Do universities care about dual enrollment?Answered
I'm a junior, and the school I've been working to get into in the future is the University of Michigan- a very good and very difficult school to be admitted to. Based on CollegeVine stats, my GPA and extracurriculars are both above average!!.... but my course load is lacking. I've been trying to take the best mix of classes I'm able to. By the time I graduate next year, I will have 3 AP classes (one taken with a 5 on the exam so far), 4 accelerated courses, and 7 dual enrollment courses at a college near me. I opted to take more of these dual enrollment classes than a couple more AP classes that were available to me. Was that a mistake? As well, I could not fit another AP class my senior year because to get highest honors at my high school, I have to take a 4th science credit (I'm doing forensic science!). Do you think colleges value dual enrollment classes?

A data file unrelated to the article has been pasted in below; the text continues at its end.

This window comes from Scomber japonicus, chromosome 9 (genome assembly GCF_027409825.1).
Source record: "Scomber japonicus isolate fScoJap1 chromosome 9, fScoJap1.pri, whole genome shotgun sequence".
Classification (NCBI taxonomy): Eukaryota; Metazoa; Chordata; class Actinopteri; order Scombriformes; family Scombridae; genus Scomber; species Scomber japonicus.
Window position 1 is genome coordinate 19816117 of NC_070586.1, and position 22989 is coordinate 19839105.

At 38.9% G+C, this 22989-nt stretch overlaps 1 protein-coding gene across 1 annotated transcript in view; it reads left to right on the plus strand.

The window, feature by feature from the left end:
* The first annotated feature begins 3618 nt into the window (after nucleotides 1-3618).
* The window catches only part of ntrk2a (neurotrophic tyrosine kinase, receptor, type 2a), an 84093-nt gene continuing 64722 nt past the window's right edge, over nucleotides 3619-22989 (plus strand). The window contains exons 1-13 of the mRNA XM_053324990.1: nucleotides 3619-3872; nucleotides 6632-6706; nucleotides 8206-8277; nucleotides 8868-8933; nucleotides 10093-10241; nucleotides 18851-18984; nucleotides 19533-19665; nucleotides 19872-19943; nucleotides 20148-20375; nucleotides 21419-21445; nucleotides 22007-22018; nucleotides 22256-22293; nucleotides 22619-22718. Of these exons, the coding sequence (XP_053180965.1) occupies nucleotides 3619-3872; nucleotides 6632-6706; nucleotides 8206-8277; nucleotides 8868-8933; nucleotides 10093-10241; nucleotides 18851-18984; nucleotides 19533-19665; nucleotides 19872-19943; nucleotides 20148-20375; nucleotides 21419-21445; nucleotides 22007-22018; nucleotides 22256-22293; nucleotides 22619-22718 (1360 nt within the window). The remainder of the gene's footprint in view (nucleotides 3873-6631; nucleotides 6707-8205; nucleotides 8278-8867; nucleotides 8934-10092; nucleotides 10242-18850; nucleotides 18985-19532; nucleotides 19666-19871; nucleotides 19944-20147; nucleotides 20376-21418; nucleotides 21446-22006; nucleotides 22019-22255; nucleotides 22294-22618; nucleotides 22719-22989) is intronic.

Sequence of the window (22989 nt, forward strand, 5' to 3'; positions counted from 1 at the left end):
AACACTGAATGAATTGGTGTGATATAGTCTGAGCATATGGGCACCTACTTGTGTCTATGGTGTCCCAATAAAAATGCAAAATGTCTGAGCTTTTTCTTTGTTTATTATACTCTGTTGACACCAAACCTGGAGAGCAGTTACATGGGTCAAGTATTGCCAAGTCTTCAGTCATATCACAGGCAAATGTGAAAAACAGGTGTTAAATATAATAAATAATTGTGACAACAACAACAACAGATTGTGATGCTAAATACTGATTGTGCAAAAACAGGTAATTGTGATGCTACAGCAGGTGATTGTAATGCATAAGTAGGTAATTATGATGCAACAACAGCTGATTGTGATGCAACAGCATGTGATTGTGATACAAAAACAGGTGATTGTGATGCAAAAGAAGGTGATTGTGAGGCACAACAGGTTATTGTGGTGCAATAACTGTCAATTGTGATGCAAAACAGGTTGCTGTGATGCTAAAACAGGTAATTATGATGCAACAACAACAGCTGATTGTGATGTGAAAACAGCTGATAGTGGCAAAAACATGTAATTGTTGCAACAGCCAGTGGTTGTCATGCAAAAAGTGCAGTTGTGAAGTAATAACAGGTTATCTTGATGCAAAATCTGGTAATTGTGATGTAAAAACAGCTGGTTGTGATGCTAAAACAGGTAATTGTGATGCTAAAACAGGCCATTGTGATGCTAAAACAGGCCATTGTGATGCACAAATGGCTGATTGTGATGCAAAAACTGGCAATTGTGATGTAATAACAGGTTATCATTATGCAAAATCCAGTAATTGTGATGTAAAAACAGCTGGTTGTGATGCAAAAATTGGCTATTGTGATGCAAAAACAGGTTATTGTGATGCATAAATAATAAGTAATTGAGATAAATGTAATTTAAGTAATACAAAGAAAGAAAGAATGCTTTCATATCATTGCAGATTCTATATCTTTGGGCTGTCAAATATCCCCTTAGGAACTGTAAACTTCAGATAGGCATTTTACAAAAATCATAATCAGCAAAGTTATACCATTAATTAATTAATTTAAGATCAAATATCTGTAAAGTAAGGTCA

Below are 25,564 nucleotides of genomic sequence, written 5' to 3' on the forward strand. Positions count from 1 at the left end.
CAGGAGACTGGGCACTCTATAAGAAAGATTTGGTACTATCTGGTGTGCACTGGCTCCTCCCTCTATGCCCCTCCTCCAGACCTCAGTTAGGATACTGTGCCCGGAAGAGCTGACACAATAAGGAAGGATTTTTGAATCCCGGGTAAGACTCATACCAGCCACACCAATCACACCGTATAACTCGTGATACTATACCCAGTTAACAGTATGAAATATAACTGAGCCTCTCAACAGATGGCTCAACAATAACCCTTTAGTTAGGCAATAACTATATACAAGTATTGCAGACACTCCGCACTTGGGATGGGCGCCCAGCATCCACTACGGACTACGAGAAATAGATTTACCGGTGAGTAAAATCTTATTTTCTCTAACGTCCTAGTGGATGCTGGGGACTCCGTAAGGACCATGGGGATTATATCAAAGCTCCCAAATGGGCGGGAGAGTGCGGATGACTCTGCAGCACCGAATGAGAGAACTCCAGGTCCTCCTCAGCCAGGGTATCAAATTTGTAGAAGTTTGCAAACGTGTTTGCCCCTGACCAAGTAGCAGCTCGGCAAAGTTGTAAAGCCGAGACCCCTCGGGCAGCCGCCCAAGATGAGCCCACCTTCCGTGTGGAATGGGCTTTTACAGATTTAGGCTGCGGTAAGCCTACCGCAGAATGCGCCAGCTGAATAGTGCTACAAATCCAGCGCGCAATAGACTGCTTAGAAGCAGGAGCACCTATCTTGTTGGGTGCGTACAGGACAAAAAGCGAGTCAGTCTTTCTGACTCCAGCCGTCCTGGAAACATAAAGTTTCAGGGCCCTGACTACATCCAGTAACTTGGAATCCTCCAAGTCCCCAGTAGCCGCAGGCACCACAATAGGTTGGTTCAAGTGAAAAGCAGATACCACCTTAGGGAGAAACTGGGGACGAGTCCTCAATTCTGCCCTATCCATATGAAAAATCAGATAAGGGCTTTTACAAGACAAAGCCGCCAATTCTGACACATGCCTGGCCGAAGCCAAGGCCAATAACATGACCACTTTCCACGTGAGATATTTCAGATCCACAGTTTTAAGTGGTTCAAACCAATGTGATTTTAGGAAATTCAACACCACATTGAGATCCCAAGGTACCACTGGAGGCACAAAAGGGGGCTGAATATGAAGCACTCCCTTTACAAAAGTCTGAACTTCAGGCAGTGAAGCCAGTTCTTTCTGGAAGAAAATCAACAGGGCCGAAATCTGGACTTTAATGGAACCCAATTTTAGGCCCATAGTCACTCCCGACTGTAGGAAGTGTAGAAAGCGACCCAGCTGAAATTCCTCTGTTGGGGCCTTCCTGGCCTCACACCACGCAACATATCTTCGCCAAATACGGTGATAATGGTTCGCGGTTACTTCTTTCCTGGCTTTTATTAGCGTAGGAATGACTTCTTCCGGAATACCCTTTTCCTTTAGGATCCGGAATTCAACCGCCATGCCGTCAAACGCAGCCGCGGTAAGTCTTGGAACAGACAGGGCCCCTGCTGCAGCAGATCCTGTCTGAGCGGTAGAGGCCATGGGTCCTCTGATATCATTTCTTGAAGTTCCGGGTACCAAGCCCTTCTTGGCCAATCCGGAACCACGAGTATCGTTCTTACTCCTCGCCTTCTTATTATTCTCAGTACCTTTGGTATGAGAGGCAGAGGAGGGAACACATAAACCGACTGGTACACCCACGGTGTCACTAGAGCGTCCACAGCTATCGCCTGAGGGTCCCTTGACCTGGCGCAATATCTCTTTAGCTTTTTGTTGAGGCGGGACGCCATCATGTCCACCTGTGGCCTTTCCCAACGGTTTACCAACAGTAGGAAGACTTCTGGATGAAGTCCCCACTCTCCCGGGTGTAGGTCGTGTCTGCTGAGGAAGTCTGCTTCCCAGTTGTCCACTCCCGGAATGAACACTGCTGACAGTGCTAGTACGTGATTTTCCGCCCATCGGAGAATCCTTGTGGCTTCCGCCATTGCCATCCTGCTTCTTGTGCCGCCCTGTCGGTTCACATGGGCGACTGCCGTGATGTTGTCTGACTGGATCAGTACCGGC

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Short answer: Yes, colleges value dual enrollment classes as a measure of academic rigor!
Long answer: Dual enrollments are commonly weighed as more rigorous than accelerated courses (somewhat equal to honors) yet are almost universally considered less impressive than AP courses. The circumstances with which these classes are offered to you is reviewed, however, and I think you'll find that taking those classes you seem genuinely excited about (like forensic science) is more important than the raw number of APs you cram into your schedule. So no, it's not a mistake. This site tends to undervalue the rigor of course load anyway – you seem on track for UMich!
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